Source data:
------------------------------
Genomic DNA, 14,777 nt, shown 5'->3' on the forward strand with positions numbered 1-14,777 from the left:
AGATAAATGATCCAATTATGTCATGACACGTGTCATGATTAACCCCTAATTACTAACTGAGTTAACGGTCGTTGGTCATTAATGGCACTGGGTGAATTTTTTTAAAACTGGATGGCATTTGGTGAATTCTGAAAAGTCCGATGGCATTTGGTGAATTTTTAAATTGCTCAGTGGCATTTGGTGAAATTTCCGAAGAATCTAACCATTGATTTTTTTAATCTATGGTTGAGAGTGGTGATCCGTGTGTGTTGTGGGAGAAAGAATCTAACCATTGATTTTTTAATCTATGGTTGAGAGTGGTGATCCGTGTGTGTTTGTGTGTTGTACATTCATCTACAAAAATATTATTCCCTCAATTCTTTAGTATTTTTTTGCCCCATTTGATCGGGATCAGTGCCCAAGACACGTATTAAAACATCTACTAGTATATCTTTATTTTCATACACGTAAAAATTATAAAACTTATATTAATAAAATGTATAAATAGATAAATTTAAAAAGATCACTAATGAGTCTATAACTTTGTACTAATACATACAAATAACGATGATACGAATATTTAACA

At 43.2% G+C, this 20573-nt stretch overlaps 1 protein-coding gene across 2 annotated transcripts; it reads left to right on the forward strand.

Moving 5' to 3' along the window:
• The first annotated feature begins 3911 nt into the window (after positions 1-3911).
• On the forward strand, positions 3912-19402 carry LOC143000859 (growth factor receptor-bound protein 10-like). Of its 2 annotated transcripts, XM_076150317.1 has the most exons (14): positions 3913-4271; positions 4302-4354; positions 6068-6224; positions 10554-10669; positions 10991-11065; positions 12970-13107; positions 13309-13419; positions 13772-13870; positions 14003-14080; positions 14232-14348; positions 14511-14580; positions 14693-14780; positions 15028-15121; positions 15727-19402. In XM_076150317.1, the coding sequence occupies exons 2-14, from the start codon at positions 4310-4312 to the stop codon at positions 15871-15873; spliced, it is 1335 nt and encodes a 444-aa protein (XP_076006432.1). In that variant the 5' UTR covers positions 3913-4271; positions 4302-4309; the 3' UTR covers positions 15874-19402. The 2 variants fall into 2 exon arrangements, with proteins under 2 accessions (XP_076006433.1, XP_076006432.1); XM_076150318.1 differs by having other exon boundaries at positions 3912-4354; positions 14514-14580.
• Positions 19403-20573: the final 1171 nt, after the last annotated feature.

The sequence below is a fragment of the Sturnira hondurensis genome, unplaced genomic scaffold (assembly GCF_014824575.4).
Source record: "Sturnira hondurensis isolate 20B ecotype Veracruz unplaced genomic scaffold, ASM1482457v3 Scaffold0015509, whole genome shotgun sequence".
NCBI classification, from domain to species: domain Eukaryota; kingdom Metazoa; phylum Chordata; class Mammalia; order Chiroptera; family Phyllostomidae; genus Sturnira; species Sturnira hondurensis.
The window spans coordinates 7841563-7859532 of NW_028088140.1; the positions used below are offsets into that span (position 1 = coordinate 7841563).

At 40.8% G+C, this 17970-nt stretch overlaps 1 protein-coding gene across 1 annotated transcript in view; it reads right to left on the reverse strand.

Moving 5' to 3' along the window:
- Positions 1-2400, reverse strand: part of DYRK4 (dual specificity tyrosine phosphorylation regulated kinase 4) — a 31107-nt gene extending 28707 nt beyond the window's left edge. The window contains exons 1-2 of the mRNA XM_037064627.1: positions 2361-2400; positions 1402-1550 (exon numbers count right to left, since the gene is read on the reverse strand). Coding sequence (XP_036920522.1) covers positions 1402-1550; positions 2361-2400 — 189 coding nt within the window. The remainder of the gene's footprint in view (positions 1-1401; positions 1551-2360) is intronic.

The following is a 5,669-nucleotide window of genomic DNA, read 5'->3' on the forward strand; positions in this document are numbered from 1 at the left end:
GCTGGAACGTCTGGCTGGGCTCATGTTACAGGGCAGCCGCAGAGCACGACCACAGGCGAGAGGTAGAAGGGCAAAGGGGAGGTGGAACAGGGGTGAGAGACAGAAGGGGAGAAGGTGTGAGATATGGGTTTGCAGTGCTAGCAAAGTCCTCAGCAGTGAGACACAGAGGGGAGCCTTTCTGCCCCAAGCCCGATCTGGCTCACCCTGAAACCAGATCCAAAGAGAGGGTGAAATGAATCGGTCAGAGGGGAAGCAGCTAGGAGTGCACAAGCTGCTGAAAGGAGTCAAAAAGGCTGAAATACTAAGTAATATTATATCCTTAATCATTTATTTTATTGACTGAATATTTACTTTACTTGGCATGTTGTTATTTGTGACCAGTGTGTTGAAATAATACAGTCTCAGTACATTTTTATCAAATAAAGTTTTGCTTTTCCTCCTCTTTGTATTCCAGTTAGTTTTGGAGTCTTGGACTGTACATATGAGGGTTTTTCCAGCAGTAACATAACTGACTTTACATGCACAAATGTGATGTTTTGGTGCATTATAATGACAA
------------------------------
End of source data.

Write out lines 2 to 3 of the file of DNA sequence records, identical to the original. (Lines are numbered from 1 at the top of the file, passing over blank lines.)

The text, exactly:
AGATAAATGATCCAATTATGTCATGACACGTGTCATGATTAACCCCTAATTACTAACTGAGTTAACGGTCGTTGGTCATTAATGGCACTGGGTGAATTTTTTTAAAACTGGATGGCATTTGGTGAATTCTGAAAAGTCCGATGGCATTTGGTGAATTTTTAAATTGCTCAGTGGCATTTGGTGAAATTTCCGAAGAATCTAACCATTGATTTTTTTAATCTATGGTTGAGAGTGGTGATCCGTGTGTGTTGTGGGAGAAAGAATCTAACCATTGATTTTTTAATCTATGGTTGAGAGTGGTGATCCGTGTGTGTTTGTGTGTTGTACATTCATCTACAAAAATATTATTCCCTCAATTCTTTAGTATTTTTTTGCCCCATTTGATCGGGATCAGTGCCCAAGACACGTATTAAAACATCTACTAGTATATCTTTATTTTCATACACGTAAAAATTATAAAACTTATATTAATAAAATGTATAAATAGATAAATTTAAAAAGATCACTAATGAGTCTATAACTTTGTACTAATACATACAAATAACGATGATACGAATATTTAACA

At 43.2% G+C, this 20573-nt stretch overlaps 1 protein-coding gene across 2 annotated transcripts; it reads left to right on the forward strand.